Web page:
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Spotted: Marketing Can Do Better By "Listening Up"

We came across this Harvard Business Review post from last October in which Umair Haque urges marketers to do better. Here's how: Instead of talking down, start listening up.


He then points out that he's not talking about sitting though thousands of focus groups and analyzing reams of data, but rather "listening up" (here we paraphrase):

  • The "up" is the really important part. It means having dialogues about what elevates and betters people, what raises them up to higher standards of living, doing, having, and being, what really makes them better of in meaningful ways that matter — and then igniting a movement to make it happen.
  • Listening up means spending time actually talking to your customers, about not just their "wants" and "needs" but about their hopes and fears, their opportunities and threats, their greatest achievements and biggest regrets. It's not just about sating immediate desire with lowest-common-denominators, outsourced from the lowest bidder — it's about learning to help people achieve long-term fulfillment, in inimitable, enduring, resonant ways that rivals can't.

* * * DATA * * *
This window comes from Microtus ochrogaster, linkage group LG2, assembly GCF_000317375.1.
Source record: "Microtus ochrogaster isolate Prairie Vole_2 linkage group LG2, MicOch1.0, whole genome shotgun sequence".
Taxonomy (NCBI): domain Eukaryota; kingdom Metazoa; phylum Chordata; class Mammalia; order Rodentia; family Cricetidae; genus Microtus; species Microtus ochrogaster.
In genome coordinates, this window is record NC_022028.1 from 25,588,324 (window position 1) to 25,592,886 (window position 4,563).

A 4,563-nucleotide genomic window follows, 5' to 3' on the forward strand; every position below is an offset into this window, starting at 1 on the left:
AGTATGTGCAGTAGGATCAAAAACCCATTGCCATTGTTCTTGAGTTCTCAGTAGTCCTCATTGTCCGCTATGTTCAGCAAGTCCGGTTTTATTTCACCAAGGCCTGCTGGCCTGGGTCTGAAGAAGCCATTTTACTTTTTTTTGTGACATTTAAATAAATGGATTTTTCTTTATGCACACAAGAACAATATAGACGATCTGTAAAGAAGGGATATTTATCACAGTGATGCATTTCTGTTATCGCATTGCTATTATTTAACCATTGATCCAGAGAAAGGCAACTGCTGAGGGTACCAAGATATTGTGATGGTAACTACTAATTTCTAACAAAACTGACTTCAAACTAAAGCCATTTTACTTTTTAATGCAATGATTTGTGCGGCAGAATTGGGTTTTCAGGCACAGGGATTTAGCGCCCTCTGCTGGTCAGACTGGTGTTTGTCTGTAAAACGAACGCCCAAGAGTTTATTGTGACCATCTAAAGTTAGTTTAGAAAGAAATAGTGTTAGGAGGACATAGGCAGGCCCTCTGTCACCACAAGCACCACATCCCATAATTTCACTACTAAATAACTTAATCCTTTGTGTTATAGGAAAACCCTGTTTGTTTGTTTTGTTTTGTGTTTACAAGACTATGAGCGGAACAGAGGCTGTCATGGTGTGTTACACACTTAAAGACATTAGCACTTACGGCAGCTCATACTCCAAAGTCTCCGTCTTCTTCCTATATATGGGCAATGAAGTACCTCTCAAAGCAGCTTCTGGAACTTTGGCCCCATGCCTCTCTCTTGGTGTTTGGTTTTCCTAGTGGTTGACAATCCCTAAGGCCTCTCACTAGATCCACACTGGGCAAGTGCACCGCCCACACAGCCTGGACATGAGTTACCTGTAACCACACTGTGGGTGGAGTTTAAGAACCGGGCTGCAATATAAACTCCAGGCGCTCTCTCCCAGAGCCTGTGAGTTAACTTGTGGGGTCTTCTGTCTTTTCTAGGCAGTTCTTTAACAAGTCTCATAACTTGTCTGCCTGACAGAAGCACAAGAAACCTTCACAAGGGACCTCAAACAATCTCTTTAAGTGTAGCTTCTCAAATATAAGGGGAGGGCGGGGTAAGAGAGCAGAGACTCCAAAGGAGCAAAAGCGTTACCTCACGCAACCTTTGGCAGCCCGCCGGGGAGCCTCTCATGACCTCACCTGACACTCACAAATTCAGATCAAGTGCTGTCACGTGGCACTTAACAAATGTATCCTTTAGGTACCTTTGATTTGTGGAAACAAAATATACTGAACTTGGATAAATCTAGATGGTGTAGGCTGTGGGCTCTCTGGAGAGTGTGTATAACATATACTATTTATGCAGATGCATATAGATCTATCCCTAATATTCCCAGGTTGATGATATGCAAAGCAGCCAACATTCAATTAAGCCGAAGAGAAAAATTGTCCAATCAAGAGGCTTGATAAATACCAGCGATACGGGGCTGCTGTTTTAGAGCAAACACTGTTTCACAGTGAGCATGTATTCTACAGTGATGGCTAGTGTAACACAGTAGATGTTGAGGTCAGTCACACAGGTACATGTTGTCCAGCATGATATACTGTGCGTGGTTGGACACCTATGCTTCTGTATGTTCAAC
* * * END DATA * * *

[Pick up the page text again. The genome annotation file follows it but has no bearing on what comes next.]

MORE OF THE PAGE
• Listening up means empowering as many people inside your organization as possible to spend time talking to your customers to have those conversations, and empowering them to talk to one another openly. To get there, it probably means rethinking the shape of your organization, from tall, to flat, to networked, meshy, and circular.
  • Listening up means letting your fiercest critics rip away at you and hearing them. It means empowering people to be heard, instead of just trying to shout them down or drown them out. It means responding honestly, instead of dissimulating and misdirecting.
  • Listening up means investing not just in "market research" but in people. Relationships aren't just idle promises: they're patterns of mutual investment. Essential to the art of listening up is making those investments, so people can be heard. 
  • Listening up means asking questions that matter — and then being tough enough to hear that, just maybe, yes, you really, honestly do suck at having real, tangible, lasting benefits. Emotive branding helps brands "listen up" by putting people first.